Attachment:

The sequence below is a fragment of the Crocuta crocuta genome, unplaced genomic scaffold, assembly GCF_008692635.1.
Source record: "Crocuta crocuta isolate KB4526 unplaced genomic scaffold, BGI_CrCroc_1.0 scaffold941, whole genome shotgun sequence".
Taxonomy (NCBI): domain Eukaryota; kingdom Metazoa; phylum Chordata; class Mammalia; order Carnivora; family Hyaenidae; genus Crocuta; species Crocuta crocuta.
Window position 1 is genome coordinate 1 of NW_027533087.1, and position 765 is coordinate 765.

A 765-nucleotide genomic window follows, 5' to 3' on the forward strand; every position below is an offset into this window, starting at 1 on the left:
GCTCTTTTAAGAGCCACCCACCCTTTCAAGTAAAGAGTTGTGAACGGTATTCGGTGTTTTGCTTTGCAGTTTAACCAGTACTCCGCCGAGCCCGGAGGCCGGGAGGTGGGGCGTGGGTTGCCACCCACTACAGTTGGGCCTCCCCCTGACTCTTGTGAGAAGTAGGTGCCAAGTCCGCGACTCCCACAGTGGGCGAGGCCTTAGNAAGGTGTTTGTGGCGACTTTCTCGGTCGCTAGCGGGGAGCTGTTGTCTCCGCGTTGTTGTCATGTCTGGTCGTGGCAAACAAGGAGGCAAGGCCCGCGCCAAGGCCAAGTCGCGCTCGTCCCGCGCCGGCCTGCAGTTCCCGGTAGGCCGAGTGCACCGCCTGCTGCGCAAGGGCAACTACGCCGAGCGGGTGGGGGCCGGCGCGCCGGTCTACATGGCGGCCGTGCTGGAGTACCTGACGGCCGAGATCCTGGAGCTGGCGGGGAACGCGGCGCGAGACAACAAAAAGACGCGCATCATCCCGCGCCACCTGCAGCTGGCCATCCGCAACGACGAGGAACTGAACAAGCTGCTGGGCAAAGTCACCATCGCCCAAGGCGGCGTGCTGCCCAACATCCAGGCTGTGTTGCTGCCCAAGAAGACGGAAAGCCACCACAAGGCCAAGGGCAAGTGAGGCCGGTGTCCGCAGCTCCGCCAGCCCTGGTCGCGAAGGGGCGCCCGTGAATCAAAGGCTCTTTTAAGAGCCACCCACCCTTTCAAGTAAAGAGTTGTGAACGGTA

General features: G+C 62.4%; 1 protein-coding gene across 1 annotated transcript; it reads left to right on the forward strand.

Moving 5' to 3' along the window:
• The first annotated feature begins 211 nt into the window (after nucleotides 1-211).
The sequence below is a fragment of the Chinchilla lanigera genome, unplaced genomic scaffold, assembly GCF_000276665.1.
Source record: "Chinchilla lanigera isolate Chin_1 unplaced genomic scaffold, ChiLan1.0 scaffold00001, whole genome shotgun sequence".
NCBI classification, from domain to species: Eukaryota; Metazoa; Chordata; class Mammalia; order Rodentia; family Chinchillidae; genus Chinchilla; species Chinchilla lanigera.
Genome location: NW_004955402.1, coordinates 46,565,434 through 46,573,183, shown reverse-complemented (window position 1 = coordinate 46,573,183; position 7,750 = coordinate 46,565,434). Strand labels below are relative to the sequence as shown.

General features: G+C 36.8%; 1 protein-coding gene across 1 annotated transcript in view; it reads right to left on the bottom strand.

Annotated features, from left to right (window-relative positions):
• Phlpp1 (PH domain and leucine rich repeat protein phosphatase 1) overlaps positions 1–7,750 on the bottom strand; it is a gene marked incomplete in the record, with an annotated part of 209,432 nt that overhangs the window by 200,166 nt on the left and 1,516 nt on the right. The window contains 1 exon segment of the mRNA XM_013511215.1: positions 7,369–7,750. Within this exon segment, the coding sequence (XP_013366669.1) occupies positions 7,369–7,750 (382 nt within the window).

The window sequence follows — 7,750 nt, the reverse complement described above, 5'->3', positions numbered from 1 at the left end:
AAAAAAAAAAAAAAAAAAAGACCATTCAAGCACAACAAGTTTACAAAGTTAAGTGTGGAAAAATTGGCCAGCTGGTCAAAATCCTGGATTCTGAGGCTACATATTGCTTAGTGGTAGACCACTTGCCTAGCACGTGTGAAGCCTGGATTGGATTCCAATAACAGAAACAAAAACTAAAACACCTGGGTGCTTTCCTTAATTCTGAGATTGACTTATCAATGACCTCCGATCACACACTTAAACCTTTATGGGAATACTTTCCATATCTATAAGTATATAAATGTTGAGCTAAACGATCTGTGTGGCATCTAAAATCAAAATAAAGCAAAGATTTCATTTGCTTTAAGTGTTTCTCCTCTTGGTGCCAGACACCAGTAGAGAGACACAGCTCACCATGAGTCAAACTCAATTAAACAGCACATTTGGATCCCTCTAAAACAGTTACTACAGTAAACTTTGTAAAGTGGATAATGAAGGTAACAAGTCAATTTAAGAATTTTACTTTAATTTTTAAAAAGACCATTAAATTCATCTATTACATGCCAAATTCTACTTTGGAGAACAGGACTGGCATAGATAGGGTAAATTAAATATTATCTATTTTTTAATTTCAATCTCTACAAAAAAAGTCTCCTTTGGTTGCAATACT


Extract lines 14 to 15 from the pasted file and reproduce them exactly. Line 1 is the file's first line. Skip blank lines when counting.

General features: G+C 36.8%; 1 protein-coding gene across 1 annotated transcript in view; it reads right to left on the bottom strand.

Annotated features, from left to right (window-relative positions):